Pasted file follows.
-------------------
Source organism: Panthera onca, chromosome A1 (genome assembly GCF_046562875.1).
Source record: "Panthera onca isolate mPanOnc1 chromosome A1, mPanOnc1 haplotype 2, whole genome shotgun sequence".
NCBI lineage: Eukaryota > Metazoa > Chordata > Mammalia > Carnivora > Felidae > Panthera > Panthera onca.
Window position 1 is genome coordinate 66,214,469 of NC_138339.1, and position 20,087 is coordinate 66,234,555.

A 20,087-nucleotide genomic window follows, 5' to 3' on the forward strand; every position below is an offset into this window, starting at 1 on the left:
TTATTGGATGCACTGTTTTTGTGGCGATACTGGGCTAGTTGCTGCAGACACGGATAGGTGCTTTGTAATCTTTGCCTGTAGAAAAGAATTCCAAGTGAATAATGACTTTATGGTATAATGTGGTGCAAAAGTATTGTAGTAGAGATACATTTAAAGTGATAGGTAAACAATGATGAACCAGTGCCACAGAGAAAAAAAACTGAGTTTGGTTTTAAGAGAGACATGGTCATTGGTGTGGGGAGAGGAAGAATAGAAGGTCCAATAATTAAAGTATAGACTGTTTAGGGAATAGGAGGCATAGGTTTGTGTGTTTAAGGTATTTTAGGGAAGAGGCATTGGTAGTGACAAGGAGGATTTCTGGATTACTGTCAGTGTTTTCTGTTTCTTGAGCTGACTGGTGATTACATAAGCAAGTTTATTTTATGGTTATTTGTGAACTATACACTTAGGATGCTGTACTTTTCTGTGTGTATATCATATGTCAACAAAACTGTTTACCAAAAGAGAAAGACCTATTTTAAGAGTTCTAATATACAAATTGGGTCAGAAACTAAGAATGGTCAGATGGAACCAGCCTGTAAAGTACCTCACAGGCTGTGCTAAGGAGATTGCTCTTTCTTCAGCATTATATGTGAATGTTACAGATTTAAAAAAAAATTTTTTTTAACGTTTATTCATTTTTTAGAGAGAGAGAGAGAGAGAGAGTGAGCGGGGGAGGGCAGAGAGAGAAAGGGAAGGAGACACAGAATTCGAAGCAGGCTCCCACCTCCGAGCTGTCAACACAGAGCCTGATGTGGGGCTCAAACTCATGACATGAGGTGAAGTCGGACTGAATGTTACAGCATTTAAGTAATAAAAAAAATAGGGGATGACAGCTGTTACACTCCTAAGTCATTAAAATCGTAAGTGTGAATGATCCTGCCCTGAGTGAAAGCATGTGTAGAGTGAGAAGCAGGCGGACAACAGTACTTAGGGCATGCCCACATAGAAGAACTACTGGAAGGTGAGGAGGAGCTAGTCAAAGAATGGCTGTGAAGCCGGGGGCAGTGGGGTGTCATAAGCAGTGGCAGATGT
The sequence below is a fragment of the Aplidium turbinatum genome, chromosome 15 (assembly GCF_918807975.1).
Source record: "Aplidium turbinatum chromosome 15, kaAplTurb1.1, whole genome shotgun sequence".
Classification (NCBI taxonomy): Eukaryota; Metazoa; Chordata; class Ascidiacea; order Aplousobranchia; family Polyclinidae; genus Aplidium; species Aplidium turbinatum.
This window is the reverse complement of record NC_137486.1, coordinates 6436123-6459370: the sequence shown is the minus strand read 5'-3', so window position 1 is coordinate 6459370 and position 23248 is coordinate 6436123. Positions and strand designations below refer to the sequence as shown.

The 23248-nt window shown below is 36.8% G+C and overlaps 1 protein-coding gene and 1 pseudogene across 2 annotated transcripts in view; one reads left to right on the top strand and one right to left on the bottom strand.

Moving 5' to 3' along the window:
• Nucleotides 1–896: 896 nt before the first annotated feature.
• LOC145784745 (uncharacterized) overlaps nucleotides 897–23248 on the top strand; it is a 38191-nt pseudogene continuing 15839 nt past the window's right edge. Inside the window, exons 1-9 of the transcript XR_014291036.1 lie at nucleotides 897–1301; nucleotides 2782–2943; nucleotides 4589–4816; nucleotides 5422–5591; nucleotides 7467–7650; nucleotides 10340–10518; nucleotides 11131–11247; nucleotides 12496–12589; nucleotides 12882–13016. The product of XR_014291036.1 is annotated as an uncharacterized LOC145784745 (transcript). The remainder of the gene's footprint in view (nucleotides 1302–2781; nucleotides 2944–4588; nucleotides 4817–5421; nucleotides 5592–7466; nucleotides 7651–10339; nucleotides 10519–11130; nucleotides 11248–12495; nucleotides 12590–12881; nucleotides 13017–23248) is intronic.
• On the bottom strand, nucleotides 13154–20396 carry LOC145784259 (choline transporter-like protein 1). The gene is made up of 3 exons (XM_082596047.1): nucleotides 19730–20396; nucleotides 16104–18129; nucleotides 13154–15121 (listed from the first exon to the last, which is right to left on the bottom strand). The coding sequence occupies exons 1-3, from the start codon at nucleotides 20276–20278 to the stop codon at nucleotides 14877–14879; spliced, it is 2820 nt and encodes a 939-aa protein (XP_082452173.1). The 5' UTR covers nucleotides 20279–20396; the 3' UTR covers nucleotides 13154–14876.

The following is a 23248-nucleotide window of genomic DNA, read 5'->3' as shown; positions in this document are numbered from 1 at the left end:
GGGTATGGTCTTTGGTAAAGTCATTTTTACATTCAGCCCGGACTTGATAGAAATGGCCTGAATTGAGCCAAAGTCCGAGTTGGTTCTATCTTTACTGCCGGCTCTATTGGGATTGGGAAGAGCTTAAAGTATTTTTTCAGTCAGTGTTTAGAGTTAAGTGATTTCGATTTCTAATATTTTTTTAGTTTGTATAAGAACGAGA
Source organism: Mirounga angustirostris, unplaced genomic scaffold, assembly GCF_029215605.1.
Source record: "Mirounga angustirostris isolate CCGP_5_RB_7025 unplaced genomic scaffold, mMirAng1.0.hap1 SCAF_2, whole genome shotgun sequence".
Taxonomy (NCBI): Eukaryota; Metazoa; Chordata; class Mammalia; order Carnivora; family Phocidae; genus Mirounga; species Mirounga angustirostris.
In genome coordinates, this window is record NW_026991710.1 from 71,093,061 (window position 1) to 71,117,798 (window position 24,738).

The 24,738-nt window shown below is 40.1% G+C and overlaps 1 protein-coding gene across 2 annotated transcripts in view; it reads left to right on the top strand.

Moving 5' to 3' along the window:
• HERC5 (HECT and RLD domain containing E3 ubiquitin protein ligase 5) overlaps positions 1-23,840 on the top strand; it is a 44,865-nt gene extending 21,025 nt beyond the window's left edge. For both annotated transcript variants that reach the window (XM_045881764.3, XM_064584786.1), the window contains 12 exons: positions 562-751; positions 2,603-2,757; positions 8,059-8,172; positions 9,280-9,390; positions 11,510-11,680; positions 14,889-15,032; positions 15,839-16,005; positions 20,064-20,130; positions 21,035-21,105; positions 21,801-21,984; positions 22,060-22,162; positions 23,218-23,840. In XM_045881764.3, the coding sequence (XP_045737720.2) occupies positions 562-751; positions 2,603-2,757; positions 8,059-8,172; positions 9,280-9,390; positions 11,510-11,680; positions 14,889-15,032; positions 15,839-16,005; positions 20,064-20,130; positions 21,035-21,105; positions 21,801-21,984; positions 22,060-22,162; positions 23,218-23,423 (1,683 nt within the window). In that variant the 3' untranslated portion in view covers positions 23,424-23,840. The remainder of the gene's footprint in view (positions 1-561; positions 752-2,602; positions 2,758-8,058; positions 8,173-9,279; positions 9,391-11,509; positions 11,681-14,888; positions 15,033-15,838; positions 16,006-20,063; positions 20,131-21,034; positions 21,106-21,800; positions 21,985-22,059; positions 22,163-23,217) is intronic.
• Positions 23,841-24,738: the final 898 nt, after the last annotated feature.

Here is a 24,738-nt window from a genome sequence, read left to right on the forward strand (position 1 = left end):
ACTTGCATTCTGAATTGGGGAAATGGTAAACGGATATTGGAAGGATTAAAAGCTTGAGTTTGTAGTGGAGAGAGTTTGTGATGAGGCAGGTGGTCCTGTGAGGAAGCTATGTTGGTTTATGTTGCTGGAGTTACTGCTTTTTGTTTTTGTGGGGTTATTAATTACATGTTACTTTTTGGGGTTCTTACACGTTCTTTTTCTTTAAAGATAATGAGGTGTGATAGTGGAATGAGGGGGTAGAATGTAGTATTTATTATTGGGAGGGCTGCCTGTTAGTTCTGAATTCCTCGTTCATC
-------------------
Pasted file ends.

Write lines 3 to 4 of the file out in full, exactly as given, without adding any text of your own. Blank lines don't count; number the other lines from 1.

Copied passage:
NCBI lineage: Eukaryota > Metazoa > Chordata > Mammalia > Carnivora > Felidae > Panthera > Panthera onca.
Window position 1 is genome coordinate 66,214,469 of NC_138339.1, and position 20,087 is coordinate 66,234,555.